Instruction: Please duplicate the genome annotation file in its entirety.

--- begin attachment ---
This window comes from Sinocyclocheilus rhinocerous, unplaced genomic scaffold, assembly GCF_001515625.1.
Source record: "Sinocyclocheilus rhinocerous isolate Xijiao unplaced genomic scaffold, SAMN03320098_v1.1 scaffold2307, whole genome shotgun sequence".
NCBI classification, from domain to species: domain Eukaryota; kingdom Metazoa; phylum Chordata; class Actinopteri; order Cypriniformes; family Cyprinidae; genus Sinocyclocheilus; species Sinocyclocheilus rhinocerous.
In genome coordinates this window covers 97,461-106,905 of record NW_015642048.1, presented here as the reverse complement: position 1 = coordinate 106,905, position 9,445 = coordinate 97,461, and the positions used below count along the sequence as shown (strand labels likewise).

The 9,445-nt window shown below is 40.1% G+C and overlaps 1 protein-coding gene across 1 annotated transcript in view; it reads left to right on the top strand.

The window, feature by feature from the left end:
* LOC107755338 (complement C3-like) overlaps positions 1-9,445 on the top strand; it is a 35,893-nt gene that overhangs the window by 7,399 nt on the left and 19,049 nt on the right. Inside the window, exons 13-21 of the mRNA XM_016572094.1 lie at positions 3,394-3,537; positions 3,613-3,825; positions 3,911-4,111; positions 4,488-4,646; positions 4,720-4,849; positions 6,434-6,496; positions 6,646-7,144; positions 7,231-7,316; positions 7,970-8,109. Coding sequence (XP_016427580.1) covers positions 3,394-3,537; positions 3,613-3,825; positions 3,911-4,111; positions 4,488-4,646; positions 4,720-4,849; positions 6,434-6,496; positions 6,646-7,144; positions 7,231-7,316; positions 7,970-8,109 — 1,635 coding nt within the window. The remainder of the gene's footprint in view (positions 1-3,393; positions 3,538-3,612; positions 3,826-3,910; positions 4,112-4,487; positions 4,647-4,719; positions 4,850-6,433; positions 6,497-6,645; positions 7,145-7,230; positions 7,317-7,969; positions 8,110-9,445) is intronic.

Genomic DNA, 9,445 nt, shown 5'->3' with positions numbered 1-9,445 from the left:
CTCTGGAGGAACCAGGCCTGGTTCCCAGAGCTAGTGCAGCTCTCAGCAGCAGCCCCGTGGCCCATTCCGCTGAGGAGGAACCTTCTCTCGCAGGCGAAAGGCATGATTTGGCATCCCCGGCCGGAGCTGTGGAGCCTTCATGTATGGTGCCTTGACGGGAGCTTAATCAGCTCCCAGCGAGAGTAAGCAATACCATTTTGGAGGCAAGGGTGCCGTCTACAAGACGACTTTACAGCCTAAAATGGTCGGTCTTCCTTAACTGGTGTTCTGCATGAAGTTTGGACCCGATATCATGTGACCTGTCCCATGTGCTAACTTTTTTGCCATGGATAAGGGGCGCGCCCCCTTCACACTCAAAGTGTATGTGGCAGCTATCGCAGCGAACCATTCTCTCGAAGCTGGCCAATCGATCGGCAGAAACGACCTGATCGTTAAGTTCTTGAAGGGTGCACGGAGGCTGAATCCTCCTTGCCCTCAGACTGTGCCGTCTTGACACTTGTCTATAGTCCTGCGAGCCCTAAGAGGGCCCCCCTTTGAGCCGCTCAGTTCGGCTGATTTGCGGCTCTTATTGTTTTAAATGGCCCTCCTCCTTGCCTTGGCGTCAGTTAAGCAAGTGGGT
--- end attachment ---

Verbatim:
This window comes from Sinocyclocheilus rhinocerous, unplaced genomic scaffold, assembly GCF_001515625.1.
Source record: "Sinocyclocheilus rhinocerous isolate Xijiao unplaced genomic scaffold, SAMN03320098_v1.1 scaffold2307, whole genome shotgun sequence".
NCBI classification, from domain to species: domain Eukaryota; kingdom Metazoa; phylum Chordata; class Actinopteri; order Cypriniformes; family Cyprinidae; genus Sinocyclocheilus; species Sinocyclocheilus rhinocerous.
In genome coordinates this window covers 97,461-106,905 of record NW_015642048.1, presented here as the reverse complement: position 1 = coordinate 106,905, position 9,445 = coordinate 97,461, and the positions used below count along the sequence as shown (strand labels likewise).

The 9,445-nt window shown below is 40.1% G+C and overlaps 1 protein-coding gene across 1 annotated transcript in view; it reads left to right on the top strand.

The window, feature by feature from the left end:
* LOC107755338 (complement C3-like) overlaps positions 1-9,445 on the top strand; it is a 35,893-nt gene that overhangs the window by 7,399 nt on the left and 19,049 nt on the right. Inside the window, exons 13-21 of the mRNA XM_016572094.1 lie at positions 3,394-3,537; positions 3,613-3,825; positions 3,911-4,111; positions 4,488-4,646; positions 4,720-4,849; positions 6,434-6,496; positions 6,646-7,144; positions 7,231-7,316; positions 7,970-8,109. Coding sequence (XP_016427580.1) covers positions 3,394-3,537; positions 3,613-3,825; positions 3,911-4,111; positions 4,488-4,646; positions 4,720-4,849; positions 6,434-6,496; positions 6,646-7,144; positions 7,231-7,316; positions 7,970-8,109 — 1,635 coding nt within the window. The remainder of the gene's footprint in view (positions 1-3,393; positions 3,538-3,612; positions 3,826-3,910; positions 4,112-4,487; positions 4,647-4,719; positions 4,850-6,433; positions 6,497-6,645; positions 7,145-7,230; positions 7,317-7,969; positions 8,110-9,445) is intronic.

Genomic DNA, 9,445 nt, shown 5'->3' with positions numbered 1-9,445 from the left:
CTCTGGAGGAACCAGGCCTGGTTCCCAGAGCTAGTGCAGCTCTCAGCAGCAGCCCCGTGGCCCATTCCGCTGAGGAGGAACCTTCTCTCGCAGGCGAAAGGCATGATTTGGCATCCCCGGCCGGAGCTGTGGAGCCTTCATGTATGGTGCCTTGACGGGAGCTTAATCAGCTCCCAGCGAGAGTAAGCAATACCATTTTGGAGGCAAGGGTGCCGTCTACAAGACGACTTTACAGCCTAAAATGGTCGGTCTTCCTTAACTGGTGTTCTGCATGAAGTTTGGACCCGATATCATGTGACCTGTCCCATGTGCTAACTTTTTTGCCATGGATAAGGGGCGCGCCCCCTTCACACTCAAAGTGTATGTGGCAGCTATCGCAGCGAACCATTCTCTCGAAGCTGGCCAATCGATCGGCAGAAACGACCTGATCGTTAAGTTCTTGAAGGGTGCACGGAGGCTGAATCCTCCTTGCCCTCAGACTGTGCCGTCTTGACACTTGTCTATAGTCCTGCGAGCCCTAAGAGGGCCCCCCTTTGAGCCGCTCAGTTCGGCTGATTTGCGGCTCTTATTGTTTTAAATGGCCCTCCTCCTTGCCTTGGCGTCAGTTAAGCAAGTGGGT